Then I realized that the opposition candidate’s political campaign might well be using their own expert project management resources, and how all candidates for political office either win or lose elections.  That led to thoughts about project management in sports and other competitive industries and situations, including in many businesses.  There is much written and discussed these days about project successes and failures; how do those discussions relate to projects in politics and sports where there are so many losers.  Are those projects failures?  It occurred to me that it’s not so straightforward and perhaps there are different ways to think about all of this.  So here goes.

Political Campaigns as Projects and Programs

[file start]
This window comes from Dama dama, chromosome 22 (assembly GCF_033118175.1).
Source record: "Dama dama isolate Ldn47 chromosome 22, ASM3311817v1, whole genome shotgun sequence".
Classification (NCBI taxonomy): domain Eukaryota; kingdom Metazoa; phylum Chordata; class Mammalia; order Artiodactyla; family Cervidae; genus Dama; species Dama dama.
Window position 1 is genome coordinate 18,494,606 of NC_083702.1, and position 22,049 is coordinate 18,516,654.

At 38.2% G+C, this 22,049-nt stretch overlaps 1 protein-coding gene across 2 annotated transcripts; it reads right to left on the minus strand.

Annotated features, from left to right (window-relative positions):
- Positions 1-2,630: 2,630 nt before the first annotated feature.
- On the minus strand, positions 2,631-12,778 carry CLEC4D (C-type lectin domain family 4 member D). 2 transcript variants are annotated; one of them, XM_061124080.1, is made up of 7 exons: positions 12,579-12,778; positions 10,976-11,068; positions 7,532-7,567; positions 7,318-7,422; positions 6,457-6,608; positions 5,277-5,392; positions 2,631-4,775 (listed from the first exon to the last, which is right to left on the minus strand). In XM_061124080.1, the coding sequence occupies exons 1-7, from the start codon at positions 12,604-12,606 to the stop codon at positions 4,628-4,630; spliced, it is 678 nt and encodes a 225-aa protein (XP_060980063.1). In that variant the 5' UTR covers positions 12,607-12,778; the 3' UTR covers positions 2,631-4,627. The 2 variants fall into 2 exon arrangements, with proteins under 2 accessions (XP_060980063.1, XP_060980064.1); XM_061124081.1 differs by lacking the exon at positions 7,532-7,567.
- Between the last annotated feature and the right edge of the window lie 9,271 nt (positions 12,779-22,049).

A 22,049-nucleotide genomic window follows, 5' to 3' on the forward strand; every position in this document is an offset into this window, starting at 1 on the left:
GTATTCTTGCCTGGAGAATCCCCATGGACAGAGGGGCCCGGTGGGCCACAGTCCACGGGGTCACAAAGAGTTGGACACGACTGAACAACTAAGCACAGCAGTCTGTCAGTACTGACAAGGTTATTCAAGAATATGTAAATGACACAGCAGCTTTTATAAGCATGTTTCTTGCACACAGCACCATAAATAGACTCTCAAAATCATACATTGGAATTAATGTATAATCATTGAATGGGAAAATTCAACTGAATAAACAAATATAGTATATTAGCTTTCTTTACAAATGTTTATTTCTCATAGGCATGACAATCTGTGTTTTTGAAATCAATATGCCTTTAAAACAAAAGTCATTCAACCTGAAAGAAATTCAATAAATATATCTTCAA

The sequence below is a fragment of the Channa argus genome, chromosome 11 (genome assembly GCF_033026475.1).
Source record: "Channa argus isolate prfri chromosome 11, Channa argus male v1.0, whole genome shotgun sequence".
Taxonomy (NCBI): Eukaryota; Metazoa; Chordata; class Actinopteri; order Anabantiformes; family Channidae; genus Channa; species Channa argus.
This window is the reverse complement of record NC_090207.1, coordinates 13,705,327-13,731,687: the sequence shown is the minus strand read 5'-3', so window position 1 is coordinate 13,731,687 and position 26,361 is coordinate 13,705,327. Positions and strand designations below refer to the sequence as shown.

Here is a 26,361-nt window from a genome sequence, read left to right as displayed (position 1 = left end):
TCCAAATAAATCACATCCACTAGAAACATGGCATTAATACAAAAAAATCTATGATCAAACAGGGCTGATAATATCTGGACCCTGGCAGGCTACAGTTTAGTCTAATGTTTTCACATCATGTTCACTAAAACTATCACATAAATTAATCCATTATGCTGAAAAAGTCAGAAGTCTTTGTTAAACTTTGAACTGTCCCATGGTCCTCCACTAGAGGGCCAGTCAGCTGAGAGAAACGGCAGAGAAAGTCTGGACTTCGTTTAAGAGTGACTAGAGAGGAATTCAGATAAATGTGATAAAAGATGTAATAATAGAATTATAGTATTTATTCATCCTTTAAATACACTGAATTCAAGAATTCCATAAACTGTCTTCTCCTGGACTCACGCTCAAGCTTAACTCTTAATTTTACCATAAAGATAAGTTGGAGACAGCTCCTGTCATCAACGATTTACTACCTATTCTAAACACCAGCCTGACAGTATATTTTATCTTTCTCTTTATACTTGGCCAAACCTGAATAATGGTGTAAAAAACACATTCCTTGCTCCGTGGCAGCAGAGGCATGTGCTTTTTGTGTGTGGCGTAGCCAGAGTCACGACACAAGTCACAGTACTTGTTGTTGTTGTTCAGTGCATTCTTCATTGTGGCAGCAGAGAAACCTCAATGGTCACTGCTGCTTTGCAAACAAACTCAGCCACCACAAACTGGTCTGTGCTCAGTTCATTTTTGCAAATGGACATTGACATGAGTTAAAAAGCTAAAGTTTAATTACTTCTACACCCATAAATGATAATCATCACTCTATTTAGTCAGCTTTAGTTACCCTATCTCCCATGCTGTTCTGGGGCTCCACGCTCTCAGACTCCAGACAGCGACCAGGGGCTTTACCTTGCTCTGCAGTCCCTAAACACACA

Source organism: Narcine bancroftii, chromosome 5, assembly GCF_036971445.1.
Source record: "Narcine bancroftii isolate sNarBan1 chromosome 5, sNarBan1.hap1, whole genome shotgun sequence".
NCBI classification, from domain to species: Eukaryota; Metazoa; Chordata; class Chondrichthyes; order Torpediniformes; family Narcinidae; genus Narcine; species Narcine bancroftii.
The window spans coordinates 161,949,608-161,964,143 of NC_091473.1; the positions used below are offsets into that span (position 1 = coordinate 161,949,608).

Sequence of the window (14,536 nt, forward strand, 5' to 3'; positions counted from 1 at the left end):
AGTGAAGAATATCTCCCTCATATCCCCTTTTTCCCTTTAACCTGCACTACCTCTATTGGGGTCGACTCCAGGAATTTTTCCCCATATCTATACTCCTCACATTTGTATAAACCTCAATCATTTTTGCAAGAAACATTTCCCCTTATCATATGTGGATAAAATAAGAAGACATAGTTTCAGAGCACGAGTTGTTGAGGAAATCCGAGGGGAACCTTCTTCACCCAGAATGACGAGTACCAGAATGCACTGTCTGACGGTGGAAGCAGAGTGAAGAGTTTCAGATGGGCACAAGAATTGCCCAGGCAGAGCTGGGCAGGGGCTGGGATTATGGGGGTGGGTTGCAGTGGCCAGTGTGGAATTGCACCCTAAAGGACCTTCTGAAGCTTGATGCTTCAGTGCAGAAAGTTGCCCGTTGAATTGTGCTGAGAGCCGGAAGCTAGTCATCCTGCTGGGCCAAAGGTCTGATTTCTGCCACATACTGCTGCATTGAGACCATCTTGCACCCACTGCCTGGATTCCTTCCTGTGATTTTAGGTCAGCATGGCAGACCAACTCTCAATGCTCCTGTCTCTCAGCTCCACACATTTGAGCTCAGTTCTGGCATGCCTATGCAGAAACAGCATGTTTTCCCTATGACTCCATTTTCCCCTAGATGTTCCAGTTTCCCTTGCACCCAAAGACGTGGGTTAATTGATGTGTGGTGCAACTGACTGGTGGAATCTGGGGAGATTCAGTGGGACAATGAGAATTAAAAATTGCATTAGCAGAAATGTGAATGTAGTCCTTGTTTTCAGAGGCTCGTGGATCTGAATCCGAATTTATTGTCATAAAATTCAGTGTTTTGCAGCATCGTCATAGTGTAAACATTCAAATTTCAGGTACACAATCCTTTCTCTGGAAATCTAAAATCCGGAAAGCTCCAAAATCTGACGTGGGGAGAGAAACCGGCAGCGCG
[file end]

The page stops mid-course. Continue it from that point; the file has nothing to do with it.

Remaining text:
At first glance, a political campaign looks like a classic project, with beginning and end, scope of work, schedule, budget, resources, risks, contracting and procurement requirements and many leadership, stakeholder and team building issues.  Classic project planning and management techniques would seem applicable, with agility also required in today’s fast paced environment.  On closer examination though, we can see some unusual and complicating factors.  For example, a majority of the project (campaign) team members will be temporary participants, with many external resources and volunteers.  In addition, the campaign management (project/program) team will need knowledge and experience that many project managers may not readily have – fund raising, legal and regulatory knowledge, leading/coordinating volunteers, experience with other political campaigns, political and economic knowledge, governance and policy knowledge, marketing and social networking experience, etc.  That said, it still looks like a project, at least for campaigns for local elections.